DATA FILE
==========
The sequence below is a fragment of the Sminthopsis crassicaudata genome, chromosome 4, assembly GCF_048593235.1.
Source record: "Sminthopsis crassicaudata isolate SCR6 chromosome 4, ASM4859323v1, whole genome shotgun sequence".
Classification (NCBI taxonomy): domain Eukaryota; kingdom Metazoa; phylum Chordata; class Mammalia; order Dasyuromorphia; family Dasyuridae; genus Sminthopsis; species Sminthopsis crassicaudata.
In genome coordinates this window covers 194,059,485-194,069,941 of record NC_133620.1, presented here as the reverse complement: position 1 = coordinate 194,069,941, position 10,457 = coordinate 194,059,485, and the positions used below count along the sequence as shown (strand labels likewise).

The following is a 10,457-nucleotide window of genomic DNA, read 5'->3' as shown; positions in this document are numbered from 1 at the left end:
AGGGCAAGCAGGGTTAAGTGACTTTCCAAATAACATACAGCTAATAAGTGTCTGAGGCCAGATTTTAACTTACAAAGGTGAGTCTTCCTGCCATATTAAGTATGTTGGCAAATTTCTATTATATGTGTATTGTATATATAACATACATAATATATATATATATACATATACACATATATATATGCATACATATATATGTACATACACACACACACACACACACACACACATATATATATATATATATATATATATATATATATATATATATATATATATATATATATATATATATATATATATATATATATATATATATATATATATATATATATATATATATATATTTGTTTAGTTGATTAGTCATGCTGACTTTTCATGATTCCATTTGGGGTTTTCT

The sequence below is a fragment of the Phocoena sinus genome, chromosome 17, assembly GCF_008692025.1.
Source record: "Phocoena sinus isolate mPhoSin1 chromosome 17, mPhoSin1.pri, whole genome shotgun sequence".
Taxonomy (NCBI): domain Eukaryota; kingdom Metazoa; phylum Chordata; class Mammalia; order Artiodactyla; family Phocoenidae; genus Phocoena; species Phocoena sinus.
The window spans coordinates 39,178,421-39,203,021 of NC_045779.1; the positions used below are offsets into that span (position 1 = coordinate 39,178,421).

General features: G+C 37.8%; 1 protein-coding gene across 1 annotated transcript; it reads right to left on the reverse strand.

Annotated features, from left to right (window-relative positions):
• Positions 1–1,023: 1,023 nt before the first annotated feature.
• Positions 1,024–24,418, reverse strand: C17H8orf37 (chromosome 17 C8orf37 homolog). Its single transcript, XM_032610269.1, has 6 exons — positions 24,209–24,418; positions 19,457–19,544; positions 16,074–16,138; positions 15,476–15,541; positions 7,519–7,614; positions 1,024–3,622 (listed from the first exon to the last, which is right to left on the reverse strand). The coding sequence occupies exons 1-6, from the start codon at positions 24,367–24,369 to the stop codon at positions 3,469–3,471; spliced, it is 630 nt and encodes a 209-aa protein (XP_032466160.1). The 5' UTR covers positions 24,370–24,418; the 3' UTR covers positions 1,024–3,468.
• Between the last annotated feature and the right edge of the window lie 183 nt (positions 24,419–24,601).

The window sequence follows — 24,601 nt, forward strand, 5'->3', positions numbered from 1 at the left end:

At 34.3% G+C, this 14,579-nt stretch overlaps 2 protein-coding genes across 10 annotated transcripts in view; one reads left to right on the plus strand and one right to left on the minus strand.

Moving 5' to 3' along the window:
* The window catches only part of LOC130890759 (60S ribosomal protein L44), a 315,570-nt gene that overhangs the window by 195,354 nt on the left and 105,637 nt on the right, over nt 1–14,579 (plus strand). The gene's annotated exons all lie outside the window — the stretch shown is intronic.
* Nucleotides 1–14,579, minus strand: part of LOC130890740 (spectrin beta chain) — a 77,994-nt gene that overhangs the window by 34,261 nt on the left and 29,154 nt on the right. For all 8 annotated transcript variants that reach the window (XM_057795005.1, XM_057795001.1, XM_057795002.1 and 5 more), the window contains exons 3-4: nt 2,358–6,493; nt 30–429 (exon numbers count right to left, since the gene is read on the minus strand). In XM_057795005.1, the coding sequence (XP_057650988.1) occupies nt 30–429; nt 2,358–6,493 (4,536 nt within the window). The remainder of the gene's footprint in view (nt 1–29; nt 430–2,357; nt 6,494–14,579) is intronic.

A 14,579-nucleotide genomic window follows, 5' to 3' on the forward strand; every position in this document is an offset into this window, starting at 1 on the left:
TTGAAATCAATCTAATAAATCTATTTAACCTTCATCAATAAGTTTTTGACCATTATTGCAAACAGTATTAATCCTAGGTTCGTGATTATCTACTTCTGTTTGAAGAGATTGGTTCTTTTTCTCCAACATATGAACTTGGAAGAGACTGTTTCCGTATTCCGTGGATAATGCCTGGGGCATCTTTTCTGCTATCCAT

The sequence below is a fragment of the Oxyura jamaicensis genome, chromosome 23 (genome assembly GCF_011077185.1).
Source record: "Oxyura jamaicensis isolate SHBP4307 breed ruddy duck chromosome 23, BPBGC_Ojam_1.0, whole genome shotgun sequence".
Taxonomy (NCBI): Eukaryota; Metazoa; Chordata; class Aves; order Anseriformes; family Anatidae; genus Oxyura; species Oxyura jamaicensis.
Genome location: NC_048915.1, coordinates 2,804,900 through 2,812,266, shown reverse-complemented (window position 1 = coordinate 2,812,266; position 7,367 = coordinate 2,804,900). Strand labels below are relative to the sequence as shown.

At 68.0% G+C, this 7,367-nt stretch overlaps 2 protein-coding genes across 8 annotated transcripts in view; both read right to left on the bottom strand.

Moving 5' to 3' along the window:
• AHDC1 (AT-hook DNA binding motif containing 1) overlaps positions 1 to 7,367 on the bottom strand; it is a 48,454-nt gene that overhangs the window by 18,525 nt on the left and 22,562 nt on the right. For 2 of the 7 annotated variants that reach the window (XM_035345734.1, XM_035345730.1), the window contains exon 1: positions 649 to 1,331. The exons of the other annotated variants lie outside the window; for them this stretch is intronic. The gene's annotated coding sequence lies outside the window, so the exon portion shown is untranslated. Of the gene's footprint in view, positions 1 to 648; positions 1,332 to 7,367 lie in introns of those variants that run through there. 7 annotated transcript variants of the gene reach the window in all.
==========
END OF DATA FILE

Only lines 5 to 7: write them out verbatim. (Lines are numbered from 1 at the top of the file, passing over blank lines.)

The following is a 10,457-nucleotide window of genomic DNA, read 5'->3' as shown; positions in this document are numbered from 1 at the left end:
AGGGCAAGCAGGGTTAAGTGACTTTCCAAATAACATACAGCTAATAAGTGTCTGAGGCCAGATTTTAACTTACAAAGGTGAGTCTTCCTGCCATATTAAGTATGTTGGCAAATTTCTATTATATGTGTATTGTATATATAACATACATAATATATATATATATACATATACACATATATATATGCATACATATATATGTACATACACACACACACACACACACACACACATATATATATATATATATATATATATATATATATATATATATATATATATATATATATATATATATATATATATATATATATATATATATATATATATATATATATATATATATATATTTGTTTAGTTGATTAGTCATGCTGACTTTTCATGATTCCATTTGGGGTTTTCT

The sequence below is a fragment of the Phocoena sinus genome, chromosome 17, assembly GCF_008692025.1.